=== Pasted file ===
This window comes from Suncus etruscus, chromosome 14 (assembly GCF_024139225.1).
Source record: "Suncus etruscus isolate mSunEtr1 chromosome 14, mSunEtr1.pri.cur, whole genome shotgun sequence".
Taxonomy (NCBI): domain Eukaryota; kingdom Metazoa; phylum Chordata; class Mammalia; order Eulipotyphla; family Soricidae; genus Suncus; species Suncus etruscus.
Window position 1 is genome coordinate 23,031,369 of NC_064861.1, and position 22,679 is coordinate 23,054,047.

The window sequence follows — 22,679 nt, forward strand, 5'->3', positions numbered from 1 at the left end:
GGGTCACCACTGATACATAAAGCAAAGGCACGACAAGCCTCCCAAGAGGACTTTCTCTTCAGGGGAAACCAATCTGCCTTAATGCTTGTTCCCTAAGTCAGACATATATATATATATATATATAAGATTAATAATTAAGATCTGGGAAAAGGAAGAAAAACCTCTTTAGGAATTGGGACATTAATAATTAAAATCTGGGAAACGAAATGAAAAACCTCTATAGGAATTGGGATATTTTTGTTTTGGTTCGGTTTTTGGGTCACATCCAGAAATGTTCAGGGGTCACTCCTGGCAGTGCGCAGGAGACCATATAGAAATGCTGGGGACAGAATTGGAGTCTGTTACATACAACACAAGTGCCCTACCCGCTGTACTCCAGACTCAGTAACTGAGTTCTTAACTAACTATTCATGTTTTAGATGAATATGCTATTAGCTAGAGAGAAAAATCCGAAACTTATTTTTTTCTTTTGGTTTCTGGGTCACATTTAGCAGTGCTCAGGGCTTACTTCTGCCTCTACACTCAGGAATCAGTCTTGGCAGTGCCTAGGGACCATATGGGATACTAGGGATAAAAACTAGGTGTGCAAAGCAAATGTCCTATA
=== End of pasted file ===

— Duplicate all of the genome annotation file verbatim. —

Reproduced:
This window comes from Suncus etruscus, chromosome 14 (assembly GCF_024139225.1).
Source record: "Suncus etruscus isolate mSunEtr1 chromosome 14, mSunEtr1.pri.cur, whole genome shotgun sequence".
Taxonomy (NCBI): domain Eukaryota; kingdom Metazoa; phylum Chordata; class Mammalia; order Eulipotyphla; family Soricidae; genus Suncus; species Suncus etruscus.
Window position 1 is genome coordinate 23,031,369 of NC_064861.1, and position 22,679 is coordinate 23,054,047.

The window sequence follows — 22,679 nt, forward strand, 5'->3', positions numbered from 1 at the left end:
GGGTCACCACTGATACATAAAGCAAAGGCACGACAAGCCTCCCAAGAGGACTTTCTCTTCAGGGGAAACCAATCTGCCTTAATGCTTGTTCCCTAAGTCAGACATATATATATATATATATATAAGATTAATAATTAAGATCTGGGAAAAGGAAGAAAAACCTCTTTAGGAATTGGGACATTAATAATTAAAATCTGGGAAACGAAATGAAAAACCTCTATAGGAATTGGGATATTTTTGTTTTGGTTCGGTTTTTGGGTCACATCCAGAAATGTTCAGGGGTCACTCCTGGCAGTGCGCAGGAGACCATATAGAAATGCTGGGGACAGAATTGGAGTCTGTTACATACAACACAAGTGCCCTACCCGCTGTACTCCAGACTCAGTAACTGAGTTCTTAACTAACTATTCATGTTTTAGATGAATATGCTATTAGCTAGAGAGAAAAATCCGAAACTTATTTTTTTCTTTTGGTTTCTGGGTCACATTTAGCAGTGCTCAGGGCTTACTTCTGCCTCTACACTCAGGAATCAGTCTTGGCAGTGCCTAGGGACCATATGGGATACTAGGGATAAAAACTAGGTGTGCAAAGCAAATGTCCTATA